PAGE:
Stingray, thanks for the description. I never hear about intercollegiate shooting these days. I wonder if this is a generational thing that has gone out of vogue like intercollegiate boxing.


  8. BB, Nice write-up. Not much into pellet side-arms but my try one out for kicks. Off the subject, what do you do with empty tins? Recycle them, use them for targets, etc.?? I’m getting a nice collection of them an hate to see them go to waste. Headed to Academy Sports to buy a few more tins of destroyers!!!! Might even splurge and get a tin of Premiers. Thomas

  9. I like the post, its a very nice story. I have a home-made quiet pellet trap that I can set up in my basement. I have shot everything from my cheap marksman bb pistols to a few 1000 fps springers down there.

    This leads me to a few questions. My favorite air gun to shoot down there is a Daisy Powerline 1200. It is a CO2 bb pistol with adjustable sights and good accuracy for a bb pistol. I’m getting tired of just shooting paper and would like to start shooting spinners. I know that a steel bb can bounce out of a steel trap, so I was thing of using lead round balls. I wanted to know if any of you know if I could shoot lead balls out of my gun, and how it would effect my accuracy.


  10. BB,
    I’ll have to give that approach a try — I really like the incremental method. I already have the feeling that I might enjoy a pellet pistol more than I do firearm handguns.

    As for your FIL: 3500 MK’s in one month – it’s a wonder that he didn’t go professional! Unfortunate coincidence that gunnery training was the same time as visit from your in-laws:)…

  11. Mech,

    Some BB guns will tolerate a .177 lead ball, but most won’t. However, you can always try a .174 (4.4 mm) lead ball that’s a lot closer in diameter. Buy a pound of them from this guy:

    Will they bounce out of a trap. A few probably will but I don’t think most of them will.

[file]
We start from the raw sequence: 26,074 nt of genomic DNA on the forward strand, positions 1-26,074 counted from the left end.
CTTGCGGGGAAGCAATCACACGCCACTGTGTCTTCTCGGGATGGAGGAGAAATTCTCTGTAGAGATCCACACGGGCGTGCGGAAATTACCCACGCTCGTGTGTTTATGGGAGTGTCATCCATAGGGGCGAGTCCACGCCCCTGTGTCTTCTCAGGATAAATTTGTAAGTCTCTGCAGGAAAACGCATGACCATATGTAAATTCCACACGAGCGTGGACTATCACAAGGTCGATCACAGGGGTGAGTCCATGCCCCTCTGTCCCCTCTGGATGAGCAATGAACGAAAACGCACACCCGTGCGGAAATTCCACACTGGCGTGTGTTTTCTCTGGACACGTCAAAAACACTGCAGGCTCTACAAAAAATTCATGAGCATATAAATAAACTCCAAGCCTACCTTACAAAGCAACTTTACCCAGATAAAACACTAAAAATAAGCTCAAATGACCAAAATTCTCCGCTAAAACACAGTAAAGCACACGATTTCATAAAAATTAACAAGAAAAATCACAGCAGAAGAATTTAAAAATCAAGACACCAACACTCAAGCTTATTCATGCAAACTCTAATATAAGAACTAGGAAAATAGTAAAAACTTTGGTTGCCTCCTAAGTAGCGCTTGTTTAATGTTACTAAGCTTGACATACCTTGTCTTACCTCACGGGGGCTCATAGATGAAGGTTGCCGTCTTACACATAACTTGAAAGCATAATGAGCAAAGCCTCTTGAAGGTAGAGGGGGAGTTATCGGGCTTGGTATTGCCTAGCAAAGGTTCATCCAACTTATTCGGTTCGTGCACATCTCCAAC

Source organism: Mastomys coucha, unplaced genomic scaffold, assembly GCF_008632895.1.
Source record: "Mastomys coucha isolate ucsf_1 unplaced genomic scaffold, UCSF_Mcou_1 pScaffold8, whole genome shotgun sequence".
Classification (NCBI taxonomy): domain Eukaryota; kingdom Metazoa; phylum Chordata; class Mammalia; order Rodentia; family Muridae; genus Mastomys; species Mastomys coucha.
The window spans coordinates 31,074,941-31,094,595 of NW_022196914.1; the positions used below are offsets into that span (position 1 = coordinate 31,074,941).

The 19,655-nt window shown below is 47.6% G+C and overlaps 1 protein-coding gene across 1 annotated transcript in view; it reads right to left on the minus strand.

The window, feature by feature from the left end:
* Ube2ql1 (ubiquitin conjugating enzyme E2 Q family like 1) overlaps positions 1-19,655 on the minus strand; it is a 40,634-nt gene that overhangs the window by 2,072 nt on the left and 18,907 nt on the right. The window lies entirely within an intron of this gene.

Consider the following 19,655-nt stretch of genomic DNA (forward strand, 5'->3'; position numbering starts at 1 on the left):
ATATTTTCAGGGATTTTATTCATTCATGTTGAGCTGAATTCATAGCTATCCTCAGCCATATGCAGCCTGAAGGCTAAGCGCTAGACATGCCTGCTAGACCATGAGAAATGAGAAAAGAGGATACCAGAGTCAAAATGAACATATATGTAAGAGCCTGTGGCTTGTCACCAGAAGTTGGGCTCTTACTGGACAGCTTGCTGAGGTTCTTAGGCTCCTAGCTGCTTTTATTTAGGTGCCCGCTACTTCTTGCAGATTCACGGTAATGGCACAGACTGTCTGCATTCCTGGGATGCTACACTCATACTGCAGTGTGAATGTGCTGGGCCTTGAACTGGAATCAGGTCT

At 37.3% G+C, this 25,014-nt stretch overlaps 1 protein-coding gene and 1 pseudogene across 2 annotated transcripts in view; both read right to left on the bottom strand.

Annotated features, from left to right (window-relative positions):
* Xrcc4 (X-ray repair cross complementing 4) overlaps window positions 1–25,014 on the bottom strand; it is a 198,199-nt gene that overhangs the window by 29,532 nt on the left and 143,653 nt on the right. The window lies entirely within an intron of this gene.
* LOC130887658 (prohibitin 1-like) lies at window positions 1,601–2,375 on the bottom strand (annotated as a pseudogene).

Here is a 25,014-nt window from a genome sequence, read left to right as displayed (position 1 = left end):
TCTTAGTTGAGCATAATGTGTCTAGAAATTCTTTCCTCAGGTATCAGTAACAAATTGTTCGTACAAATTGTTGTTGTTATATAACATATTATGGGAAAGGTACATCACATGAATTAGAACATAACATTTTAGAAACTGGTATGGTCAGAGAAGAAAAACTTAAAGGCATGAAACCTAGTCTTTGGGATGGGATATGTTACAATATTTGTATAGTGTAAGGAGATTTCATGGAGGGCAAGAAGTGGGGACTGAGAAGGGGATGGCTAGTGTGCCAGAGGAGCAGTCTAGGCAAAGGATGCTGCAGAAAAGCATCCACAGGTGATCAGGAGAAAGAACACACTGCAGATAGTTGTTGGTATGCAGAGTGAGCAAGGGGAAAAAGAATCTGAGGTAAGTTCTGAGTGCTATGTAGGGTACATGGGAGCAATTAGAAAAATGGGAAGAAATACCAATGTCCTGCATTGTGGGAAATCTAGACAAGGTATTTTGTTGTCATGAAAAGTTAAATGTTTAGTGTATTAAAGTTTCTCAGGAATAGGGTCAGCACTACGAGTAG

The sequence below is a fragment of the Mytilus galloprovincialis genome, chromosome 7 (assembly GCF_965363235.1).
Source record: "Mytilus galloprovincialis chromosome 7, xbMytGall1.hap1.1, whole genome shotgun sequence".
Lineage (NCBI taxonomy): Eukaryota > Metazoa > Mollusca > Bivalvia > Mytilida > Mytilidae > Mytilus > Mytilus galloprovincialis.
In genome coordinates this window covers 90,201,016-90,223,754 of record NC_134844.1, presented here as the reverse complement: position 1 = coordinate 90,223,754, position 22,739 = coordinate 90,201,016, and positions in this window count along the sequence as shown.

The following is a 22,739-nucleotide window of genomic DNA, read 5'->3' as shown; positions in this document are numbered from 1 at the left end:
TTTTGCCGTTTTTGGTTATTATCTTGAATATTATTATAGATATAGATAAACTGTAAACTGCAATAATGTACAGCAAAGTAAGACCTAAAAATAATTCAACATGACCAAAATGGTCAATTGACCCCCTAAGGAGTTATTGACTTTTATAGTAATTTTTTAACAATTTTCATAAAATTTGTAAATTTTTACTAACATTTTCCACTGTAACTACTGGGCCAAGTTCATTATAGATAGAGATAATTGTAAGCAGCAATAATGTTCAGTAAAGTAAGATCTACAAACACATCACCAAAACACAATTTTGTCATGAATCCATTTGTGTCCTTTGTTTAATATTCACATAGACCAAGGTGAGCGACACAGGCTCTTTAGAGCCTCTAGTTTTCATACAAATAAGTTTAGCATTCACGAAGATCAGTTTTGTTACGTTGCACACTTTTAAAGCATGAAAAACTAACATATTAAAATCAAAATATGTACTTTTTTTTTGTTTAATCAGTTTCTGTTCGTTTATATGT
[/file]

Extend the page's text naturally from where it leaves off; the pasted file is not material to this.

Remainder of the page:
12. hey b.b.,
    cool story. thats a really accurate pistol. do you still have it? also off topic, but have you reviewed either the crosman storm, or quest? my 88s will no longer hold air, si i need a starling gun. thanks,

  13. BB(or anyone else that can answer my question),

    Do you know if the Benjamin 392 and 397 are as accurate as the Silver/Blue Streak? I was just wondering because I was about to buy a Blue Streak, but I may want to get a 397 because I have a lot of .117 pellets because I have a .177 cal rifle.

    Hope you can answer

  14. BB and all,

    I have had somewhat similar experiences on my basement range.

    I feel better knowing bb shot at 19′ feet. My range is a whole 27′. I wanted to move the furnace out of the middle of the basement to get to 10 meters but my wife didn’t think that was too funny.

    At least two couples, anti gun to the core (No, I don’t remember HOW I got to be friends with such negative people) have shot on my home range and now at least will listen to why some of us like to shoot.

    Thanks BB, for the 10 meter stuff, it’s my favorite. I’m not home enough to practice regularly. I’m the guy who bought the springer Airsoft to shoot in my many motel rooms. That was fine ’til I had it at home in the living room and my wife won’t let me take it on trips as she ‘won’t be able to shoot during commercials’ if I take it. Looks like I’ll just have to get another one.